You know the film Dumbo? You know at the start when the storks are delivering the babies to all the animals in the circus? Mrs Jumbo looks up hopefully as every single stork flies by and misses her out?
I’m Mrs Jumbo.
Here’s the situation.
I know we shouldn’t compare ourselves with others. It’s not healthy for the mind. I get that we all have our own paths to follow. I understand that everybody else in the world has their own journey with their own challenges to overcome. To compare your own achievements and setbacks with someone else is pointless.
But we still do it.
I was dreadful for doing it when I was growing up. Comparing first kisses, first boyfriends, first time you had sex, first jobs… And all it did was make you feel shit about yourself.
And the irony is, for every person that you would look upon with envy for their life and achievements, there would be someone else looking at you in the same way. We are always so quick to see what we don’t have, rather than what we do.
I feel I’ve made peace with that now I’m in my 30s. I look back on my teenage self and wish I could tell her not to stress. Tell her that I may not be kissing boys at 15 and shagging them at parties by 16 like everybody else seemed to be at the time, but that I’d have plenty of fun with guys once I’d left school. That I’d actually hook up with one of those bad lads from school in a bar when I’m 20 and go on to marry him. That I’d forge a successful career in the same profession I had my heart set on from when I took my GCSEs, when many others would still be flitting from job to job. That I’d be in the fortunate position to buy my own house at the age of 27 when so many are trapped in the rental market or even still living at home with their parents. That I’d be able to travel the world on exotic holidays and weekends away when others would be struggling to pay the bills. I wish I could just tell her to chill out and trust whatever destiny had in store for me. Because it’s all worked out anyway, whether I cried myself to sleep about not having a boyfriend at 16, or not! (Waste of damn tears, girl…)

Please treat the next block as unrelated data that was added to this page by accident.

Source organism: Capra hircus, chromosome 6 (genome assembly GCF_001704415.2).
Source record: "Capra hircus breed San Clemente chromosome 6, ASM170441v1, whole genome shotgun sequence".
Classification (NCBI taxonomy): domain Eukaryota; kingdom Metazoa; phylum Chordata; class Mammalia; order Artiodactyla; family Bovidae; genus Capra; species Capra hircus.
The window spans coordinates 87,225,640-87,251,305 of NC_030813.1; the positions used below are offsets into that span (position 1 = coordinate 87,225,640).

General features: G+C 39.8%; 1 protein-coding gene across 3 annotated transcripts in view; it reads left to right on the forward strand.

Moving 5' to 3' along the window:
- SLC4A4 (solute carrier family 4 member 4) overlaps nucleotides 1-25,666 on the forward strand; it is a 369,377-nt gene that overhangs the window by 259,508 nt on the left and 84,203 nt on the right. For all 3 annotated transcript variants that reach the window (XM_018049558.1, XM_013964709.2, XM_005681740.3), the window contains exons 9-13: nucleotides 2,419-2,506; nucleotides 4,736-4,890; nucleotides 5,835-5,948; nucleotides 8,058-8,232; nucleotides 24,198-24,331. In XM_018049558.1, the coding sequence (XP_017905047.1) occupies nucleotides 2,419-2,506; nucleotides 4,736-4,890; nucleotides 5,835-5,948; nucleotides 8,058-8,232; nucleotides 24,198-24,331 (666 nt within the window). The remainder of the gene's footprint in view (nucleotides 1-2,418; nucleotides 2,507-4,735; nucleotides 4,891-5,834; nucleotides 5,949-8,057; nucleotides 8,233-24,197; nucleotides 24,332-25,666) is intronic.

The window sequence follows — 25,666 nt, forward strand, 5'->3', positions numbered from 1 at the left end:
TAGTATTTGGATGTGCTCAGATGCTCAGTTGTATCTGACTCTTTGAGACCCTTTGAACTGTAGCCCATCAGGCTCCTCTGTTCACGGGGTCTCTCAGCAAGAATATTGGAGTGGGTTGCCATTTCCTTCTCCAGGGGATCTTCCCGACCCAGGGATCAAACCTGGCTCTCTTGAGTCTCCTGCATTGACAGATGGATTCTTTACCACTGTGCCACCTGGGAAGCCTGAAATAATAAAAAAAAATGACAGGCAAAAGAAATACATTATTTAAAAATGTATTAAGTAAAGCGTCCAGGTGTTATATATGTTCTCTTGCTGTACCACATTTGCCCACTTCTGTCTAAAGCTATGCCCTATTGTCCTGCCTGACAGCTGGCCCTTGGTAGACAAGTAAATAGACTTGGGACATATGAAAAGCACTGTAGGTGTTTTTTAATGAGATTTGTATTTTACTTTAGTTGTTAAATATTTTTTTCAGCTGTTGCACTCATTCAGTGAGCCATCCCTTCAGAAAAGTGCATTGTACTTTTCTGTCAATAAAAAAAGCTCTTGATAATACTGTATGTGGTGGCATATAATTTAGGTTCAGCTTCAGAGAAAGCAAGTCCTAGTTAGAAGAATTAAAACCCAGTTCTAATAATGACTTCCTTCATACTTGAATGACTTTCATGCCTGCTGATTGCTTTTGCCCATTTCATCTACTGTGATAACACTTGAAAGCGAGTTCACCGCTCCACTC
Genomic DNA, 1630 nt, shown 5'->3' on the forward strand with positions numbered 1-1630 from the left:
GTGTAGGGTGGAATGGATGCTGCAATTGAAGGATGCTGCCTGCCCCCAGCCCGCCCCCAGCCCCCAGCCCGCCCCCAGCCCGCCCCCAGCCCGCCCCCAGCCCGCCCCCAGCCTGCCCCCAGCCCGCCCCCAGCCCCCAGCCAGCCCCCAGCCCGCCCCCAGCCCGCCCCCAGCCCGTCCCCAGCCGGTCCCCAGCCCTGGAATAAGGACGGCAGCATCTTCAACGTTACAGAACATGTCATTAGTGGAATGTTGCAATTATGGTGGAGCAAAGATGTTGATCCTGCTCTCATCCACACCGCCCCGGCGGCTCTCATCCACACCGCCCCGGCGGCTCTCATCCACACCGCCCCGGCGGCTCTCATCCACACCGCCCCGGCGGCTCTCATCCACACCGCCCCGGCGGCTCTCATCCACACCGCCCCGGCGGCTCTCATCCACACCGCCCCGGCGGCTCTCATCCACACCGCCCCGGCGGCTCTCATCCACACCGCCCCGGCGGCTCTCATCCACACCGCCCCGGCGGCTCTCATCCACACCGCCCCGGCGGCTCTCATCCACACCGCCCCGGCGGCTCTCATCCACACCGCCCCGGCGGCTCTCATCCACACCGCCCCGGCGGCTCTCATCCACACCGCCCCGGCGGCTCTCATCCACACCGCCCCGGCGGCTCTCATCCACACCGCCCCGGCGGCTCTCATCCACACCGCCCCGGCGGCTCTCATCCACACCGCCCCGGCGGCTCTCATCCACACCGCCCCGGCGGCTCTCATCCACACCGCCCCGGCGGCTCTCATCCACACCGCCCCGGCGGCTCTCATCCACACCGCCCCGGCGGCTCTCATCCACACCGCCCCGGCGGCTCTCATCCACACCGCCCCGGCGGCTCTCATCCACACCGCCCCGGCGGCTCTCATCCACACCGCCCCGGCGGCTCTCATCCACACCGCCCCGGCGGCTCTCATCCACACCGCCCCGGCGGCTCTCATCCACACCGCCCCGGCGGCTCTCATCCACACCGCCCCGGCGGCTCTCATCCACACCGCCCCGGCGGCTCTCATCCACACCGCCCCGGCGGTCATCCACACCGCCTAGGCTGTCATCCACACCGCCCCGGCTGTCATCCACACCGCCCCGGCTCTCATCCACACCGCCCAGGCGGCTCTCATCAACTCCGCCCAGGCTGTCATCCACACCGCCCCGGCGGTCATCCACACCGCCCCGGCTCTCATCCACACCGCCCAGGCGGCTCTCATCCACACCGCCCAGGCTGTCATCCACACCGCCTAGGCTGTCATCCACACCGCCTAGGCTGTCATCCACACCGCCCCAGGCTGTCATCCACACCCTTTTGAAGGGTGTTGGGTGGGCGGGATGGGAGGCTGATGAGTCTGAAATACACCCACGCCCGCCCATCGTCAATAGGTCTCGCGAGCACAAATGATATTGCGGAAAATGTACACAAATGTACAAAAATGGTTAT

But I also wish my 60 year old self could come back and visit me now to reassure me that my happy ending DOES happen. That we’ll end up with our rainbow baby and then accidentally fall pregnant immediately after – with twins – and we are blessed with many grandchildren and the patience and heartache would prove to all be worth it.
It’s like I am competing in a race that I didn’t want to enter. I’m racing against others who are also in the same situation, but there are also those at the starting line that are not in my situation at all. It’s an unfair race before the whistle has even been blown.
And I don’t want to run.
I know I’m not going to win so I don’t see the point in starting. But those on the sidelines cheering me on say I can do it and I shouldn’t stop trying so I wearily get into position and wait for the whistle to blow.
Sometimes I’m running alongside someone who has done no training whatsoever, and they sprint ahead of everyone and win first time.
Sometimes I’m running alongside people who have to pull out because of injury. They are helped off the track crying and heartbroken. They don’t know if they’ll ever be able to compete again. But I know they’ll be back, once they’re stronger.
Sometimes I’m running alongside people that don’t even know they’re in the fucking race but they still seem to finish before everyone else.